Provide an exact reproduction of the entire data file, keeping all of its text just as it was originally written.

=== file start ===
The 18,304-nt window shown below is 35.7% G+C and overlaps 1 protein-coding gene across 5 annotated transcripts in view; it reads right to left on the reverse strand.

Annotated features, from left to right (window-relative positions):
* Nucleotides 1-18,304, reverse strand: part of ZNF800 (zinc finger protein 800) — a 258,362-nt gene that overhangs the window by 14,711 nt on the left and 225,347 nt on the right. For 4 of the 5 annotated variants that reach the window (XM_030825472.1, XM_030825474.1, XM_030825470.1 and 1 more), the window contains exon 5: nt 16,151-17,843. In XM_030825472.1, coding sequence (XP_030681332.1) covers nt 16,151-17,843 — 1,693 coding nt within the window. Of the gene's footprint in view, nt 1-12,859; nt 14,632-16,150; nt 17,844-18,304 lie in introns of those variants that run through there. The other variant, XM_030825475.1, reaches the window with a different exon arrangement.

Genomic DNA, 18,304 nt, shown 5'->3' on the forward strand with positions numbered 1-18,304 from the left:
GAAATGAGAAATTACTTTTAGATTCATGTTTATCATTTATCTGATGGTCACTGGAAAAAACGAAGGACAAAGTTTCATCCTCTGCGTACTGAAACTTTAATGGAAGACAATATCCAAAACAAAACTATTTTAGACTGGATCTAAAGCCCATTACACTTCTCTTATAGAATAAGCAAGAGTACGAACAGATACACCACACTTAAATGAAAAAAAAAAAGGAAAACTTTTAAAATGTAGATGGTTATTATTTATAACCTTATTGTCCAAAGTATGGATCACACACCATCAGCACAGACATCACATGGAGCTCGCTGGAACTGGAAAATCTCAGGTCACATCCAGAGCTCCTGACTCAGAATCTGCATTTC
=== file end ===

The 18,304-nt window shown below is 35.7% G+C and overlaps 1 protein-coding gene across 5 annotated transcripts in view; it reads right to left on the reverse strand.

Annotated features, from left to right (window-relative positions):
* Nucleotides 1-18,304, reverse strand: part of ZNF800 (zinc finger protein 800) — a 258,362-nt gene that overhangs the window by 14,711 nt on the left and 225,347 nt on the right. For 4 of the 5 annotated variants that reach the window (XM_030825472.1, XM_030825474.1, XM_030825470.1 and 1 more), the window contains exon 5: nt 16,151-17,843. In XM_030825472.1, coding sequence (XP_030681332.1) covers nt 16,151-17,843 — 1,693 coding nt within the window. Of the gene's footprint in view, nt 1-12,859; nt 14,632-16,150; nt 17,844-18,304 lie in introns of those variants that run through there. The other variant, XM_030825475.1, reaches the window with a different exon arrangement.

Genomic DNA, 18,304 nt, shown 5'->3' on the forward strand with positions numbered 1-18,304 from the left:
GAAATGAGAAATTACTTTTAGATTCATGTTTATCATTTATCTGATGGTCACTGGAAAAAACGAAGGACAAAGTTTCATCCTCTGCGTACTGAAACTTTAATGGAAGACAATATCCAAAACAAAACTATTTTAGACTGGATCTAAAGCCCATTACACTTCTCTTATAGAATAAGCAAGAGTACGAACAGATACACCACACTTAAATGAAAAAAAAAAAGGAAAACTTTTAAAATGTAGATGGTTATTATTTATAACCTTATTGTCCAAAGTATGGATCACACACCATCAGCACAGACATCACATGGAGCTCGCTGGAACTGGAAAATCTCAGGTCACATCCAGAGCTCCTGACTCAGAATCTGCATTTC